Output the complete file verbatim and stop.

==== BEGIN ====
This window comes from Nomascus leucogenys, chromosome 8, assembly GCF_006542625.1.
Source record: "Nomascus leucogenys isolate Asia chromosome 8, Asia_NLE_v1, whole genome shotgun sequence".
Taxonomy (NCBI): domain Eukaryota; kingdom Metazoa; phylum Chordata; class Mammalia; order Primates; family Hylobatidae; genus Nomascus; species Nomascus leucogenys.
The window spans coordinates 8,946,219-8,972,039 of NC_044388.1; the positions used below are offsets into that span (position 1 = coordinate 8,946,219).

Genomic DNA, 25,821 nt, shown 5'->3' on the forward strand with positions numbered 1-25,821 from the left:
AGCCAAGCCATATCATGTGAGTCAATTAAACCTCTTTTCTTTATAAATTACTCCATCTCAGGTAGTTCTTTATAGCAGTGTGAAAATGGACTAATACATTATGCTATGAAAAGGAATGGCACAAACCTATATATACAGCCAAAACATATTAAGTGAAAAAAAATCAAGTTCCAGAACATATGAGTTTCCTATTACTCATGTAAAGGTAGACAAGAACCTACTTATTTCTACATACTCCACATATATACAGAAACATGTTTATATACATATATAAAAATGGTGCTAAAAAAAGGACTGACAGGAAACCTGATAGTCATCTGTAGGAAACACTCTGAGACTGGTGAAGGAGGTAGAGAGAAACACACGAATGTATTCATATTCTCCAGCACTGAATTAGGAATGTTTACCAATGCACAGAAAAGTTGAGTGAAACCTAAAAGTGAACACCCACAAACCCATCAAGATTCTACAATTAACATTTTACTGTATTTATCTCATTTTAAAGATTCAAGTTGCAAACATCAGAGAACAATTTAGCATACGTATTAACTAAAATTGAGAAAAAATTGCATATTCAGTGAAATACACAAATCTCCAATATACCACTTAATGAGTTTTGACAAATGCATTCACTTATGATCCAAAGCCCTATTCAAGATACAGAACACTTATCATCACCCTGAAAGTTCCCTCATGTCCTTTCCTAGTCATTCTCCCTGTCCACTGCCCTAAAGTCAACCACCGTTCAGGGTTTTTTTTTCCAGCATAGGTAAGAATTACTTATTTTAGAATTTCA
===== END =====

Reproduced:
This window comes from Nomascus leucogenys, chromosome 8, assembly GCF_006542625.1.
Source record: "Nomascus leucogenys isolate Asia chromosome 8, Asia_NLE_v1, whole genome shotgun sequence".
Taxonomy (NCBI): domain Eukaryota; kingdom Metazoa; phylum Chordata; class Mammalia; order Primates; family Hylobatidae; genus Nomascus; species Nomascus leucogenys.
The window spans coordinates 8,946,219-8,972,039 of NC_044388.1; the positions used below are offsets into that span (position 1 = coordinate 8,946,219).

Genomic DNA, 25,821 nt, shown 5'->3' on the forward strand with positions numbered 1-25,821 from the left:
AGCCAAGCCATATCATGTGAGTCAATTAAACCTCTTTTCTTTATAAATTACTCCATCTCAGGTAGTTCTTTATAGCAGTGTGAAAATGGACTAATACATTATGCTATGAAAAGGAATGGCACAAACCTATATATACAGCCAAAACATATTAAGTGAAAAAAAATCAAGTTCCAGAACATATGAGTTTCCTATTACTCATGTAAAGGTAGACAAGAACCTACTTATTTCTACATACTCCACATATATACAGAAACATGTTTATATACATATATAAAAATGGTGCTAAAAAAAGGACTGACAGGAAACCTGATAGTCATCTGTAGGAAACACTCTGAGACTGGTGAAGGAGGTAGAGAGAAACACACGAATGTATTCATATTCTCCAGCACTGAATTAGGAATGTTTACCAATGCACAGAAAAGTTGAGTGAAACCTAAAAGTGAACACCCACAAACCCATCAAGATTCTACAATTAACATTTTACTGTATTTATCTCATTTTAAAGATTCAAGTTGCAAACATCAGAGAACAATTTAGCATACGTATTAACTAAAATTGAGAAAAAATTGCATATTCAGTGAAATACACAAATCTCCAATATACCACTTAATGAGTTTTGACAAATGCATTCACTTATGATCCAAAGCCCTATTCAAGATACAGAACACTTATCATCACCCTGAAAGTTCCCTCATGTCCTTTCCTAGTCATTCTCCCTGTCCACTGCCCTAAAGTCAACCACCGTTCAGGGTTTTTTTTTCCAGCATAGGTAAGAATTACTTATTTTAGAATTTCA